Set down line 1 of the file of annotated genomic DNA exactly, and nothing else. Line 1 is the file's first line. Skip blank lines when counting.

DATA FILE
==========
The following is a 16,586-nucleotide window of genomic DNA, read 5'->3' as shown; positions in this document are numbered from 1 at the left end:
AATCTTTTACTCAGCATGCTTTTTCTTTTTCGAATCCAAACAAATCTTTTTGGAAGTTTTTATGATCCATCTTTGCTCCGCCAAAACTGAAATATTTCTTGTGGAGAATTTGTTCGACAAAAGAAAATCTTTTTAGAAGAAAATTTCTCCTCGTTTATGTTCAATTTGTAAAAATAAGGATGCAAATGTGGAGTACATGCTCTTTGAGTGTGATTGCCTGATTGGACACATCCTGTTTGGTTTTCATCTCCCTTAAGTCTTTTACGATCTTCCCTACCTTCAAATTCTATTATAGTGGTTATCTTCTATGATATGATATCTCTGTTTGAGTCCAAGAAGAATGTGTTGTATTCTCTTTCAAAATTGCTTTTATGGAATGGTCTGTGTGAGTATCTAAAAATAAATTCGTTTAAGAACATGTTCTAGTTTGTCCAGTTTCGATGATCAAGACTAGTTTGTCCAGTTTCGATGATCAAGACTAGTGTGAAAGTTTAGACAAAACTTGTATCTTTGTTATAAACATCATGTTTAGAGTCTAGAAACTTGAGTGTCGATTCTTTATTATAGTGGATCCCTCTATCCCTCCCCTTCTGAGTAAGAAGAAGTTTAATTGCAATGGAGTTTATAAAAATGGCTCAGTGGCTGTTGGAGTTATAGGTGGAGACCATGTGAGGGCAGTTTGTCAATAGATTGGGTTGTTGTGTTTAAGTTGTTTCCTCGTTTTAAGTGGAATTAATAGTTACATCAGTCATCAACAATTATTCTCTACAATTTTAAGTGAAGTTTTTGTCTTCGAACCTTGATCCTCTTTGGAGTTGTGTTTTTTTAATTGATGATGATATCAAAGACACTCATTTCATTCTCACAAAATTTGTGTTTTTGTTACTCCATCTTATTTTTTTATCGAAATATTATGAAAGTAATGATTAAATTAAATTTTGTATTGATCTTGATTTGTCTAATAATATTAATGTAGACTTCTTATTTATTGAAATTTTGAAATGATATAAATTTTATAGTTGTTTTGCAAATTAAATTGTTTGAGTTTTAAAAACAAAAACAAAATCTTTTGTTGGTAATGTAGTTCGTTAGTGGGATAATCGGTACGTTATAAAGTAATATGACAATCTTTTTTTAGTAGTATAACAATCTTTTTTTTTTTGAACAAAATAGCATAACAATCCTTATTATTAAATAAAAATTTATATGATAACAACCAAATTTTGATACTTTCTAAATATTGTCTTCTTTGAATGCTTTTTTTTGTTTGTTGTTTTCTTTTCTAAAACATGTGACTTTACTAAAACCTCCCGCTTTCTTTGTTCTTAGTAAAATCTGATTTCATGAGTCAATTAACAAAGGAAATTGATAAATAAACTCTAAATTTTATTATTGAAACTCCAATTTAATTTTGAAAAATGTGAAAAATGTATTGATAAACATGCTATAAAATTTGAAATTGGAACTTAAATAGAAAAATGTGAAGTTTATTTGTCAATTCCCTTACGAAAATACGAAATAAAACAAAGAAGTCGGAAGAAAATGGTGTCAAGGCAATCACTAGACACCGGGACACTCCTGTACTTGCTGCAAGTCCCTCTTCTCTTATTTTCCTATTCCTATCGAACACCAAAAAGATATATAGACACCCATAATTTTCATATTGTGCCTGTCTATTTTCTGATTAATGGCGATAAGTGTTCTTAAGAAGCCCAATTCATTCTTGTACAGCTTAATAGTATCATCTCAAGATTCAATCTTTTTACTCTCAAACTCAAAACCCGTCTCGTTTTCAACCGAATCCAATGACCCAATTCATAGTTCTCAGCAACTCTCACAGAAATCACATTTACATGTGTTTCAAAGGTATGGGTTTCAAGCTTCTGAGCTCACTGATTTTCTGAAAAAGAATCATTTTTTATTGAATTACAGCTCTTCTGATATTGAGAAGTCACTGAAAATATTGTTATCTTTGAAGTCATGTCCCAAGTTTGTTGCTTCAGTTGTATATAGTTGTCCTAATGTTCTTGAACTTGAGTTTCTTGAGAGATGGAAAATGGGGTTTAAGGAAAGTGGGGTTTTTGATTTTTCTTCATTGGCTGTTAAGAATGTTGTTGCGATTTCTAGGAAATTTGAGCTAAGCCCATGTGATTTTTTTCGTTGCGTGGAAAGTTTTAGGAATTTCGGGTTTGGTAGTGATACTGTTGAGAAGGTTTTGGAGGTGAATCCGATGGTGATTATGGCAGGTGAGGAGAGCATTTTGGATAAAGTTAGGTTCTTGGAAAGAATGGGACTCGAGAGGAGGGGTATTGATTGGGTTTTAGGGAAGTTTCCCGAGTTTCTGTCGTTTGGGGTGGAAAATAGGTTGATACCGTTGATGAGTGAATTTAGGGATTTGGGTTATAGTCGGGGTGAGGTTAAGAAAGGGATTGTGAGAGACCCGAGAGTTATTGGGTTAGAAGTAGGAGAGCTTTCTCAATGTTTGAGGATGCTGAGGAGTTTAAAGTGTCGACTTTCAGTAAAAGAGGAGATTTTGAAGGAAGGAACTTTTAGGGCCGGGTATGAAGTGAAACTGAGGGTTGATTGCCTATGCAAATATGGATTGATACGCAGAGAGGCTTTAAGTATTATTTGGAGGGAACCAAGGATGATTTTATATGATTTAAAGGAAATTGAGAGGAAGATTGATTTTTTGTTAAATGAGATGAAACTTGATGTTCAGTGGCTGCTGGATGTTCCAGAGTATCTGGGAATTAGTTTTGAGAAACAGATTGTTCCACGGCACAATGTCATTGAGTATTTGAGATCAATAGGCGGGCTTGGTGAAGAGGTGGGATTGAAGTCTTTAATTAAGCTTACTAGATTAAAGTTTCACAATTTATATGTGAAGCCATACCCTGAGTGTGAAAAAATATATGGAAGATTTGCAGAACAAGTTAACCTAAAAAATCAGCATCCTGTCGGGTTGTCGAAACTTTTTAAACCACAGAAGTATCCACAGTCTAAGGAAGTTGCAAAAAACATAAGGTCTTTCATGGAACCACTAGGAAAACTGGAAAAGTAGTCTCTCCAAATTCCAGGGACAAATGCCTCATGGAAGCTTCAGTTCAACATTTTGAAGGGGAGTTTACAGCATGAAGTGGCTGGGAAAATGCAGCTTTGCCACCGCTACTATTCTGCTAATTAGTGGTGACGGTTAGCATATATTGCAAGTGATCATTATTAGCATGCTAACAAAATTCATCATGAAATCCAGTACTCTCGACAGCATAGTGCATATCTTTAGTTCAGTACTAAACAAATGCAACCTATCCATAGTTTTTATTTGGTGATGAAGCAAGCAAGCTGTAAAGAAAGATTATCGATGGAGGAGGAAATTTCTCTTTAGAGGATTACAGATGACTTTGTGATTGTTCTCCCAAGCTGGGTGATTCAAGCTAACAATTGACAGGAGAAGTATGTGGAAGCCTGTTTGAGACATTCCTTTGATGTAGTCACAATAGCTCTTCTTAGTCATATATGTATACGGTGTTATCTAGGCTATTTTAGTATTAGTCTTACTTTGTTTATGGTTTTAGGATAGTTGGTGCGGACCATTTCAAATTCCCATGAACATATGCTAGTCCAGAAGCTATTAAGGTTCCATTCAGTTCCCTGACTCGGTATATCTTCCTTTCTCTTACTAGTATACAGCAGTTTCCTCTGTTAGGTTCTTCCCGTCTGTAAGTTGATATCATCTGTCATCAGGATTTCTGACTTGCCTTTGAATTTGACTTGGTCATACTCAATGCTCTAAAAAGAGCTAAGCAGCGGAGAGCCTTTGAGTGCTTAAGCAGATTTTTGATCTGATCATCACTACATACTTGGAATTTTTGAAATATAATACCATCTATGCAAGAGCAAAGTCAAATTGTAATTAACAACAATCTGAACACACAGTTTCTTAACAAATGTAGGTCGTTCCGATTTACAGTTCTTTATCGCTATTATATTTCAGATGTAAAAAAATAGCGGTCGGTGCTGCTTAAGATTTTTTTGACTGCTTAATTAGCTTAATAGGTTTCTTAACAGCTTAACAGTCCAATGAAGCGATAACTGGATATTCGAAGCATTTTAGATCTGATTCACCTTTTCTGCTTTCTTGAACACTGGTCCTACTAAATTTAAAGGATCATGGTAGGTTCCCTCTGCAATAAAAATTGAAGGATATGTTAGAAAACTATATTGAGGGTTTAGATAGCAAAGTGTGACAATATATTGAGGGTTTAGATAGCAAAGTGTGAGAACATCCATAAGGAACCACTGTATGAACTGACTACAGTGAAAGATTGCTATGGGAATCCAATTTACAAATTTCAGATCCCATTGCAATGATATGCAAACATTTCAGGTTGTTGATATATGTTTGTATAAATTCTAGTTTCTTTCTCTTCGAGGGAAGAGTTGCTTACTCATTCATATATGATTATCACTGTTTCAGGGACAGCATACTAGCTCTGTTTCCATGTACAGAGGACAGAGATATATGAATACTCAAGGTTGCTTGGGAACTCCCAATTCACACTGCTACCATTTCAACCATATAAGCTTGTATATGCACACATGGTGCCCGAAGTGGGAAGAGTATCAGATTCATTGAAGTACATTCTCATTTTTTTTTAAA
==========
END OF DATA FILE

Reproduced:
The following is a 16,586-nucleotide window of genomic DNA, read 5'->3' as shown; positions in this document are numbered from 1 at the left end: